When we move off line, we prefer to move laterally (3:00 or 9:00) , or at angles such as the 5:00, 7:00, or 2:00 and 10:00. We prefer to walk as God designed us to walk, forward. The popular sideways "crab walk" will not move you off the line fast enough. Similarly, almost never do we want to move backwards. Again, this is shown in force on force drills when every backpedaler gets literally run over by his adversary.

When moving at these angles its sometimes impossible to maintain a traditional two-handed grip on the pistol. Your goal is always to keep the muzzle pointed at the adversary. You maintain that objective and move your body around that orientation. Sometimes keeping a two-handed grip will be easy, at other times it will not. Rather than give up the objective of keeping muzzle on contact, you may need to go one-handed.

As an example take a right handed shooter moving to his left. At some point, he will be unable to maintain both hands on the gun, and the gun oriented on the threat as he moves. As the angle between him and his adversary grows, so will the tension in the torso, requiring he let go with the support hand to keep the muzzle on target. One handed shooting.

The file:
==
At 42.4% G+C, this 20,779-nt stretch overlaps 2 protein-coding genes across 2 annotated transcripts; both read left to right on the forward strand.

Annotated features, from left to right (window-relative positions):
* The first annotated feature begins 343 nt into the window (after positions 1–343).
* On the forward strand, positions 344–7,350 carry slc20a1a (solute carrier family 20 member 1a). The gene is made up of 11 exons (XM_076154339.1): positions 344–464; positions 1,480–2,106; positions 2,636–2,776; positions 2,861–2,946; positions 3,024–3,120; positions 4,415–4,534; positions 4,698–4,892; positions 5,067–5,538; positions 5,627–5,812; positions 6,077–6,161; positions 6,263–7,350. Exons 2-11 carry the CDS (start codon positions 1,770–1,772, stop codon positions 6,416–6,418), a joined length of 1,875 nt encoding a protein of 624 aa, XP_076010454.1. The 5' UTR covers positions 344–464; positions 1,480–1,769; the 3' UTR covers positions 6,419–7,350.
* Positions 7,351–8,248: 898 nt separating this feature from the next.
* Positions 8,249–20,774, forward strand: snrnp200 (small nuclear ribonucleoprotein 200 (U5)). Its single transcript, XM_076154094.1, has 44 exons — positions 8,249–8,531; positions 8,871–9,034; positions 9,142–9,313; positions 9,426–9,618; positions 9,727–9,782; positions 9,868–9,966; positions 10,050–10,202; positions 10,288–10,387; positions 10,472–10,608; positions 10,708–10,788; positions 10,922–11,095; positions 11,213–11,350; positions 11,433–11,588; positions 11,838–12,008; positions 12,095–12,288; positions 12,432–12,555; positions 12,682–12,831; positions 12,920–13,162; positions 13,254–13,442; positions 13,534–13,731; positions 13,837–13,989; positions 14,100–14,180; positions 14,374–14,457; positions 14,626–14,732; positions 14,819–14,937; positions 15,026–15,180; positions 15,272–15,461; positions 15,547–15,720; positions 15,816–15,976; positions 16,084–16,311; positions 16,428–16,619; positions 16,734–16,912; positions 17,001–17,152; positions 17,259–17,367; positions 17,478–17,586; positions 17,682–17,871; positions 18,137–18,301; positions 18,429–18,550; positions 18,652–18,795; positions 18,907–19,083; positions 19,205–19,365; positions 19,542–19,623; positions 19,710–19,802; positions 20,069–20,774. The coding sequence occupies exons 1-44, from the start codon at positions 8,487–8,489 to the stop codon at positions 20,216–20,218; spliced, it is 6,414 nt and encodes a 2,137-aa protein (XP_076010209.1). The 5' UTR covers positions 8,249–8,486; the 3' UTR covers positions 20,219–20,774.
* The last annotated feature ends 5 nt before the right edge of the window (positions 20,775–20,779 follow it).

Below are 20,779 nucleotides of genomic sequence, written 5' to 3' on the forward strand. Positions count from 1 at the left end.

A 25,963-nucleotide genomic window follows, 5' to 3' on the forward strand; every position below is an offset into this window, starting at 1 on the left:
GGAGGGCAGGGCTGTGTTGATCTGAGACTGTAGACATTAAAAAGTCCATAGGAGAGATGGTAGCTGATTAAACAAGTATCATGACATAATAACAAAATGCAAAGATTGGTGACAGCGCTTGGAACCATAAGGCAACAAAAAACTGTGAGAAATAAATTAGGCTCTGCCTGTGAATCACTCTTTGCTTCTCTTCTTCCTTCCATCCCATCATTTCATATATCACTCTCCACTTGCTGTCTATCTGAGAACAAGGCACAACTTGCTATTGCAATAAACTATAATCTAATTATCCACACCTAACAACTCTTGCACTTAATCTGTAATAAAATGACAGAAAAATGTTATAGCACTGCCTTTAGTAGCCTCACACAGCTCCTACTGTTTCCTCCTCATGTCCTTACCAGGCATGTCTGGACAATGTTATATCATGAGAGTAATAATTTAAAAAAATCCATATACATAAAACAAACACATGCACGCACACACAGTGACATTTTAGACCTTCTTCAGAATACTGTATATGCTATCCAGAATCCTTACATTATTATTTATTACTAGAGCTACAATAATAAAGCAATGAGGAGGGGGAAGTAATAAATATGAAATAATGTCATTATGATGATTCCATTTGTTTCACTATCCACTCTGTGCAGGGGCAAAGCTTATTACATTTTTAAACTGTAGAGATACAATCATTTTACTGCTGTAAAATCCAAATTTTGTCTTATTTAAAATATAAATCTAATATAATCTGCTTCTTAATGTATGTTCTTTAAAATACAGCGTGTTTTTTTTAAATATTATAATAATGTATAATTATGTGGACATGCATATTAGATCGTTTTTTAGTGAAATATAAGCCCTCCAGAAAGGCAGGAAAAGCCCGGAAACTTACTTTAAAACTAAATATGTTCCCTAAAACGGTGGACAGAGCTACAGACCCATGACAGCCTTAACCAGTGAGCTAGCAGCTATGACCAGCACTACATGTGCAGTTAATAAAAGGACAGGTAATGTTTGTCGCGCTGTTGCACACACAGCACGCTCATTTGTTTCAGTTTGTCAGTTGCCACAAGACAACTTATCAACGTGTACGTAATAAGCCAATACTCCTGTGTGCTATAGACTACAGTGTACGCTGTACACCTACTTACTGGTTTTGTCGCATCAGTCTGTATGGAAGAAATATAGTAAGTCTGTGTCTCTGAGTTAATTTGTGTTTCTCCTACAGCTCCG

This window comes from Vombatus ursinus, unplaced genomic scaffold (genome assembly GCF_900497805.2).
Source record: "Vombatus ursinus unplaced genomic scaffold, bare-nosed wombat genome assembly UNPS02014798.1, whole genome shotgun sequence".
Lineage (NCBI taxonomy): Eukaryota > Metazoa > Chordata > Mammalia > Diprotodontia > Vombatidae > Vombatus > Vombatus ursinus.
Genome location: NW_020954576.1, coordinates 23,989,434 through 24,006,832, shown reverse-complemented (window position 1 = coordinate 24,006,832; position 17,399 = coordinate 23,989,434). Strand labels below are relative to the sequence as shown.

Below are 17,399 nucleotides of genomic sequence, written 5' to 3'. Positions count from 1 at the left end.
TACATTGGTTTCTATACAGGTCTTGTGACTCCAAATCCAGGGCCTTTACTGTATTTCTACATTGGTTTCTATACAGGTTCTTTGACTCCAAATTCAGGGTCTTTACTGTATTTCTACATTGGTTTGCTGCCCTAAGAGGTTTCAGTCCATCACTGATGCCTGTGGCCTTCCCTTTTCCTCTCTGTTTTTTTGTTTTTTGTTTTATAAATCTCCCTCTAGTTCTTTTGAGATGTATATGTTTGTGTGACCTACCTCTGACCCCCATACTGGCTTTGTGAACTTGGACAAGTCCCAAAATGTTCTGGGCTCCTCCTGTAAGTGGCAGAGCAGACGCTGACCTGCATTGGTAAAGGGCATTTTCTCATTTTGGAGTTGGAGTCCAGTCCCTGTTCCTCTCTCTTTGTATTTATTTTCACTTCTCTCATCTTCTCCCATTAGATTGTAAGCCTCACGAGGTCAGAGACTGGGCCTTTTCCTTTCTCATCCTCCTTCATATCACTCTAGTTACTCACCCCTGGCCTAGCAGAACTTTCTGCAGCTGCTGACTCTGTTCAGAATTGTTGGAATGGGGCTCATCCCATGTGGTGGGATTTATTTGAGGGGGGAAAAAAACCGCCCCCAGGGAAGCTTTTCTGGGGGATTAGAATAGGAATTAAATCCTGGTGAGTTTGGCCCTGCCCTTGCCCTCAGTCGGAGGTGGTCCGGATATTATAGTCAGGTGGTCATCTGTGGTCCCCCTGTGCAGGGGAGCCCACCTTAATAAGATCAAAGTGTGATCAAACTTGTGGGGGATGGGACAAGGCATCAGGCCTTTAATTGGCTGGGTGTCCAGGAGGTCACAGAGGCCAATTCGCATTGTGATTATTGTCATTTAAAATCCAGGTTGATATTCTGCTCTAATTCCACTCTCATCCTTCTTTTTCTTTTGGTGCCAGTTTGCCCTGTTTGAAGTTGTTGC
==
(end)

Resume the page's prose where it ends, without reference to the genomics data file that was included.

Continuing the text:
2). The Use Of Back-up Guns As An Immediate Action Response

Many students are carrying secondary weapons as a true non-diagnostic immediate action response for a malfunctioning gun. You can certainly discard the malfunctioned gun and shoot the BUG (back up gun) two-handed, but perhaps in a dynamic environment it may be a better choice to transition the "jammed up" gun to one hand, and draw the BUG one handed.

3). Tactical Necessity in Moving/Clearing Operations

While not everyone will need to "clear" a house, the possibility of having to move tactically through a hostile environment may easily occur. Moving (or its tactical relative, "clearing") are all based on the study of cornering. There are right side corners and left side corners. It may be a wise option in many cases to transition the pistol to the opposite hand to carefully move through an uncomfortable corner such as a right handed shooter clearing a left handed corner.